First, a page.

Community Research and Development Information Service - CORDIS

Waste heat to power cars

Using nanoscale thin films, EU-funded researchers worked on improving the efficiency of thermoelectric converters. Generating electricity from waste heat in car exhausts is an exciting application of the project's technology.
Waste heat to power cars
Thermoelectric converters use a pair of semiconductor thermoelectric cells to convert thermal energy into electrical energy. These converters rely on the so-called Seebeck effect, a phenomenon in which a voltage is created when the junctions of two different materials are kept at different temperatures.

Large assembly costs and use of bismuth telluride that is both expensive and toxic are blocking the way for thermoelectric devices to move out from niche markets (such as coolers for electronics equipment) and become a mainstream technology. The NANOHITEC (Nano-structured high-efficiency thermo-electric converters) project addressed these challenges by focusing on developing highly efficient thermoelectric converters based on mass-producible multilayer technology using widely available non-toxic materials.

Experimental work on thermoelectric nanostructures was complemented by atomic-level modelling activities. Analysis tools allowed the team to describe and explain electrical and heat transport in thermoelectric materials based on silicon-germanium alloys. Results showed that channel carriers can significantly boost the material efficiency of converting heat into electricity.

Using a variant of magnetron sputtering, researchers produced nanostructures using thin films of silicon and germanium as well as films of different boron carbides. High deposition rates led to producing dense films with high crystallinity.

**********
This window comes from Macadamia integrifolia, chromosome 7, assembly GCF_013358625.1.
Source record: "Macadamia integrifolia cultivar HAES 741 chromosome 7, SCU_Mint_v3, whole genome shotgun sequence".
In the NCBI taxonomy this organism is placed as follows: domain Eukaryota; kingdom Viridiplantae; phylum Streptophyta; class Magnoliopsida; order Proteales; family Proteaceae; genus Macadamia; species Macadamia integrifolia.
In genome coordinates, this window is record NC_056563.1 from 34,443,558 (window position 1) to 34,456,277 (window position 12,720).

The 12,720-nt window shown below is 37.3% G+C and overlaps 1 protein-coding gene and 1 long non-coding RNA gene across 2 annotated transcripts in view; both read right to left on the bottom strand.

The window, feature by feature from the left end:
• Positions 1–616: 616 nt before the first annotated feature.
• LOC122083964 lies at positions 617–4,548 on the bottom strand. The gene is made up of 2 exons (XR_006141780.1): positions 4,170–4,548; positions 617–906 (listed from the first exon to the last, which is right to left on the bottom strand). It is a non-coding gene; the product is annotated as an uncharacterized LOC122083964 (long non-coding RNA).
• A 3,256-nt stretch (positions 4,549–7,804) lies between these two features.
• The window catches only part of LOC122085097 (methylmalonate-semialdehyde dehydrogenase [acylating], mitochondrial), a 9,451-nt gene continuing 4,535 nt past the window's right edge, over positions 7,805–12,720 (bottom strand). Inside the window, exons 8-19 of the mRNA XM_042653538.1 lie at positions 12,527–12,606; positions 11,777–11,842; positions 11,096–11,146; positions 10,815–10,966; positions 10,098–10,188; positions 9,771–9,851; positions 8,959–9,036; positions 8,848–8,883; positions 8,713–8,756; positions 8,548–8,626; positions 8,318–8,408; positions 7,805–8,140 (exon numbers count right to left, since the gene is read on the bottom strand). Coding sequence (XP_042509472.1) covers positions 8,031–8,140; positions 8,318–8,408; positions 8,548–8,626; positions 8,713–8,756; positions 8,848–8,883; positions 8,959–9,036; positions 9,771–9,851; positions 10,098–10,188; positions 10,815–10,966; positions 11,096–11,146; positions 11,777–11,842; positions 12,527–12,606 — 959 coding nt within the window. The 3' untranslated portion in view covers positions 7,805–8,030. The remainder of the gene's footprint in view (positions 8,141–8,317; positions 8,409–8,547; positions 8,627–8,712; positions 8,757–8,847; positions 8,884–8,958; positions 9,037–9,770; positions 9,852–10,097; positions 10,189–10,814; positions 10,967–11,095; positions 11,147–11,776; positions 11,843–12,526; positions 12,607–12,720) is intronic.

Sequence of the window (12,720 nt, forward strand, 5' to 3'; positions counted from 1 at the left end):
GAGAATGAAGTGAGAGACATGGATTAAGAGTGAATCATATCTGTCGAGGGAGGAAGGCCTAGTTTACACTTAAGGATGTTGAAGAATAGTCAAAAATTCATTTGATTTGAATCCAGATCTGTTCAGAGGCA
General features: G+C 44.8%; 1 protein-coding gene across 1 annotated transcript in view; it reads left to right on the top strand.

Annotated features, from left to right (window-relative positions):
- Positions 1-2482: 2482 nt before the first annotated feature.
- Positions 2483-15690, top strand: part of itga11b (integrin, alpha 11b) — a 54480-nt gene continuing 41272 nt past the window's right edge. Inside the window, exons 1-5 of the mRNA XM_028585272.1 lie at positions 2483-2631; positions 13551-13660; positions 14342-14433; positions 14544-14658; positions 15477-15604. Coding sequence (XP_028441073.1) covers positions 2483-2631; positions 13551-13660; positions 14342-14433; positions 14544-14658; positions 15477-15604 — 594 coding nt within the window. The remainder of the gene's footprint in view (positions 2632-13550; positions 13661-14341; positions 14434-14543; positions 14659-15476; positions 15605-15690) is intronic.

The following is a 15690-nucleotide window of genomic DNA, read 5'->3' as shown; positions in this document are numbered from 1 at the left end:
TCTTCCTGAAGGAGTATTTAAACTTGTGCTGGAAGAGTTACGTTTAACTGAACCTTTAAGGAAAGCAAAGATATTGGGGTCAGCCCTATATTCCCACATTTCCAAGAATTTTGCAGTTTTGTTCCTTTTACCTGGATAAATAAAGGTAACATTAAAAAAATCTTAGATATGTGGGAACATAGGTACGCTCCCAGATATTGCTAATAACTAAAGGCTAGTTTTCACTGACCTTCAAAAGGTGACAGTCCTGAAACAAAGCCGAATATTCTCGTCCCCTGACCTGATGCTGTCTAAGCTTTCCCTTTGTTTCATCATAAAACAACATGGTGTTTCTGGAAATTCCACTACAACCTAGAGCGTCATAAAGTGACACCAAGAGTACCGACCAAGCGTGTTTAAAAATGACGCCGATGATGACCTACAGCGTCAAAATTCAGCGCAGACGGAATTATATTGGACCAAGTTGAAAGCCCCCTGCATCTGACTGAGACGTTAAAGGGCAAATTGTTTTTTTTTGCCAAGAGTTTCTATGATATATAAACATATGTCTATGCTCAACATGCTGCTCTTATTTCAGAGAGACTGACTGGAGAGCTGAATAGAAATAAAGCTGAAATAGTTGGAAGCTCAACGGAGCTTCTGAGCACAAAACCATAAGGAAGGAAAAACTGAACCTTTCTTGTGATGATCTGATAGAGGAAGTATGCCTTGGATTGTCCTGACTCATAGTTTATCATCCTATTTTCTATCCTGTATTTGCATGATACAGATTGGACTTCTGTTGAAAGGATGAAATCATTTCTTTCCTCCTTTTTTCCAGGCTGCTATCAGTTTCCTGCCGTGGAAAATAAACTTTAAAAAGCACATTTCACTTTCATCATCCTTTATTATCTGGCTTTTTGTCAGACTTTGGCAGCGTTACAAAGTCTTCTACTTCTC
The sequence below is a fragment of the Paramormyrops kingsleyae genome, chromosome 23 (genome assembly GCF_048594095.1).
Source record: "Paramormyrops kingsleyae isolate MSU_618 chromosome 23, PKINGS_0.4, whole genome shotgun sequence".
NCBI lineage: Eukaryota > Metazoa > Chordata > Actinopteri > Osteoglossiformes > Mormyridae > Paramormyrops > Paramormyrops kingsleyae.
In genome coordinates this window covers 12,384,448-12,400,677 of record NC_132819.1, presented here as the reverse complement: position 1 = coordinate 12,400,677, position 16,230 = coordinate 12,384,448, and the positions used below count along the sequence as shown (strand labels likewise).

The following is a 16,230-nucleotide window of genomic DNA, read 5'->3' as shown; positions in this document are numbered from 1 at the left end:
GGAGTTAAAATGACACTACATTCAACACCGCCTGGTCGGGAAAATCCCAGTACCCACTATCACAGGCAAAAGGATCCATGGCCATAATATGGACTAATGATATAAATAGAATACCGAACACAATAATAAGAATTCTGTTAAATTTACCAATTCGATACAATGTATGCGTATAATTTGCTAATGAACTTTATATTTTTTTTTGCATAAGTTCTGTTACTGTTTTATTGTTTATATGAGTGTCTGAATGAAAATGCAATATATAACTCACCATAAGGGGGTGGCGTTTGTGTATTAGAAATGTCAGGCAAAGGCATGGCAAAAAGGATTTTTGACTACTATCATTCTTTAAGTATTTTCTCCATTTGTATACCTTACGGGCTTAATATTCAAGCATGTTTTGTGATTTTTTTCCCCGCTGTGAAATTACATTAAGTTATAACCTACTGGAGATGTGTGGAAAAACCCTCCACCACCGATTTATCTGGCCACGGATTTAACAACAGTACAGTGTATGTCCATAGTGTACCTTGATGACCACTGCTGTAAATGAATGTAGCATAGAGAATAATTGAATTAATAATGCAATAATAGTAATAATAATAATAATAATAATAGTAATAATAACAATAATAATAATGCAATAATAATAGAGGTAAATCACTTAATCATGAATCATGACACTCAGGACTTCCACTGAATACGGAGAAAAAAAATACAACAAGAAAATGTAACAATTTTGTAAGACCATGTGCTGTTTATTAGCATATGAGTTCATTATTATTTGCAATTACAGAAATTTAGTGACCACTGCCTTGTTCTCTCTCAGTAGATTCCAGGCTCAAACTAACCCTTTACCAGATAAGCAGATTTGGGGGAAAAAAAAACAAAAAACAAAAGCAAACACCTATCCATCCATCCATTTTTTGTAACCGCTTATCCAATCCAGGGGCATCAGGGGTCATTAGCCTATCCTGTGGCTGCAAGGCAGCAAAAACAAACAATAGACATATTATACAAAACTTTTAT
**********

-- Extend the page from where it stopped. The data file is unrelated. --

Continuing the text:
Apart from magnetron sputtering, researchers experimented with other synthesis techniques for producing boron carbide films. In particular, use of spark plasma sintering resulted in obtaining boron carbide nanoparticles with small grain growth. Another alternative was the tape casting technique with boron carbide powder mixtures.

NANOHITEC was initiated to improve material deposition processes for the development of thermoelectric converters to efficiently power cars with waste heat. The new processes for the industrial deposition of thermoelectric materials developed within NANOHITEC can be the start of a new generation of cost-efficient and more environmentally friendly thermoelectric devices based on non-toxic, non-scarce materials.

Related information


Waste heat, cars, thermoelectric converters, NANOHITEC, nanostructures, magnetron sputtering
Follow us on: RSS Facebook Twitter YouTube Managed by the EU Publications Office Top